ArtsAutosBooksBusinessEducationEntertainmentFamilyFashionFoodGamesGenderHealthHolidaysHomeHubPagesPersonal FinancePetsPoliticsReligionSportsTechnologyTravel

The Striated Heron

Updated on January 24, 2016
Blond Logic profile image

Living on a farm in Brazil, I've gained local in-depth knowledge of food, plants, and traditions, which I share through my articles.

Striated heron
Striated heron | Source

Butorides striata

No movement is detected until a rapid stab at the water breaks the surface and a small fish is pulled out. This skilled and patient fisherman has caught another.

One of our most frequent visitors to our lakes here at our home in Brazil, is the striated heron. No matter what time of day or night, there always seems to be at least a few. These will either be perched on one of our tilapia cages, waiting at the water's edge, or wading through the shallows.

We welcome them as they take out the smaller fish that are competing for the food of the tilapia we are rearing.The heron will eat small fish, prawns, frogs and insects. This varied diet is possibly one of the reasons why this bird thrives and other species with more specialized diets tend to suffer and decline in numbers.

If the heron wishes to look threatening to others it will open its wings and lengthen its neck. When it is on the move from one spot to the other, it will often stay crouched down and run. I assume this is to keep the fish from seeing them.

Photos by Fotografipro. All rights reserved

Close up of a Striated Heron
Close up of a Striated Heron | Source
A Striated Heron looking for a fish
A Striated Heron looking for a fish | Source

Getting Up Close to Herons

To say that these herons are tame is a mistake, they are wild birds. What I will say is that they have become accustom to our movements, our fish feeding times, and they make the most of this knowledge. They know that we don't chase them or make sudden movements to disturb them. It is this trust that has allowed my husband to get these photos.

I have moved on a boat to within 3 feet of one who was trying to eat a fish that was too large. He had one eye on me whilst moving the fish around in its beak to start at the head of the fish. This encounter went on for about 5 minutes and he didn't seem disturbed that I was there. It is amazing to see wild birds this close! The detailed patterns on their feathers can only be appreciated up close.

Heron perching
Heron perching | Source

Do you have herons where you live?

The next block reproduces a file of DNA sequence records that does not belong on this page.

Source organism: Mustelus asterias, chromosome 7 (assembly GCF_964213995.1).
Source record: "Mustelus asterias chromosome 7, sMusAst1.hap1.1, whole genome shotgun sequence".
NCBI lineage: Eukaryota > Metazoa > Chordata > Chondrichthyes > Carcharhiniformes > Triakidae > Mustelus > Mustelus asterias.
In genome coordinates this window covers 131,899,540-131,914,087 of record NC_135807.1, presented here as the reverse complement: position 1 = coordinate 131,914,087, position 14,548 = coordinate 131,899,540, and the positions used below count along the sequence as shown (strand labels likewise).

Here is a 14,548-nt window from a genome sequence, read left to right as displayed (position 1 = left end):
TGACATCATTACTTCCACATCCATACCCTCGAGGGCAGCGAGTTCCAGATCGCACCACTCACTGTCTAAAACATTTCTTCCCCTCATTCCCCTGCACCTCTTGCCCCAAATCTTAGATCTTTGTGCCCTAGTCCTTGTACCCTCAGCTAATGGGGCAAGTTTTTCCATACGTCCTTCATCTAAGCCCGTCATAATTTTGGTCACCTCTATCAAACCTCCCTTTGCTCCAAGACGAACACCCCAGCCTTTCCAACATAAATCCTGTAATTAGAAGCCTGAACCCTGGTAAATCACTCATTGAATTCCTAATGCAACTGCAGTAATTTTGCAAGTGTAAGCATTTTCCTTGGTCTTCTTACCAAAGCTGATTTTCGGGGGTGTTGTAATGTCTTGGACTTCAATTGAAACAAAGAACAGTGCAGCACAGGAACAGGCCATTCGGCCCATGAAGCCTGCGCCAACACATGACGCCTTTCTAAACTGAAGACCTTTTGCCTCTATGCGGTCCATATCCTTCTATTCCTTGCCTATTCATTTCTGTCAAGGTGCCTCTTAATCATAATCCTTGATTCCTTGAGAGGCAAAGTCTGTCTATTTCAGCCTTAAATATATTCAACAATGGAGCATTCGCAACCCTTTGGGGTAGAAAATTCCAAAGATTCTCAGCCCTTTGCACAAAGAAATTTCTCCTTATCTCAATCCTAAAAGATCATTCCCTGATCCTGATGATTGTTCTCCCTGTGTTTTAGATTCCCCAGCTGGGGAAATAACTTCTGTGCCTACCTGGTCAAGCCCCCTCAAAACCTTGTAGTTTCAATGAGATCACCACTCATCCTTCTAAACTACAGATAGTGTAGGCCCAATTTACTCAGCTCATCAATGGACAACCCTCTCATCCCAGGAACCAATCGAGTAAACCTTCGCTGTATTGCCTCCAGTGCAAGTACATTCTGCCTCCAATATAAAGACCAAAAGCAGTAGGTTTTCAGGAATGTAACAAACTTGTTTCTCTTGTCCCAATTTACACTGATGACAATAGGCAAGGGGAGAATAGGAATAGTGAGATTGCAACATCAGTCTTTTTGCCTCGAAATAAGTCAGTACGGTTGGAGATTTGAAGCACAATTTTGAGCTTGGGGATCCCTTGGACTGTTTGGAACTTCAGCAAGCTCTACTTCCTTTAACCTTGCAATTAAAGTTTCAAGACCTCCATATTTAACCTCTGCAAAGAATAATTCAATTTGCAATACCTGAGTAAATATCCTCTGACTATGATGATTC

See results
Heron eating a dragonfly
Heron eating a dragonfly | Source

Heron using bread as bait

Herons using bait

A few months ago, my husband appeared at the back door and said, "You aren't going to believe what I have just seen!" This actually isn't that uncommon for him to say, as much of the wildlife here in Brazil still amazes us.

What he saw this time was the heron using bait. Let me explain.We feed the fish in the lake with a floating pellet food. The heron would sit on the opposite bank and watch the fish come to the surface to eat this. After awhile, it began to move a bit closer to where we feed and in the end the heron began arriving before us at feeding time.

The heron picked up a pellet of fish food and gently place it on the water. Then he waited, stock still, for a fish to come up for the pellet. If he was lucky it was a small fish and he would stab at the water and catch the fish. If the fish was too large, he would look for another pellet. If the pellet floated to the bank, the heron would push it back out into the water. I too witnessed this when I was feeding from a boat. The heron would grab a pellet that had landed near a cage he was perched on and fly off with it to the shore. The smaller fish that stay near the edges were what he was after. He waits just a few minutes and with lightening speed, stabs and withdraws a fish. The small ones go down easily but often I have seen them with one I know is too large for them to swallow. This doesn't stop them trying, though.They will even carry this to another place if they fear another bird will try and steal it. They keep moving their catch around in their beak to eat it head first thus keeping the dorsal fin of the fish down. Eventually, if the fish is too large, they will give up and the stabbed fish will be discarded.

This behavior isn't unusual though. People have seen them using feathers, seed pods and even bits of bread to encourage a fish to the surface.


This website uses cookies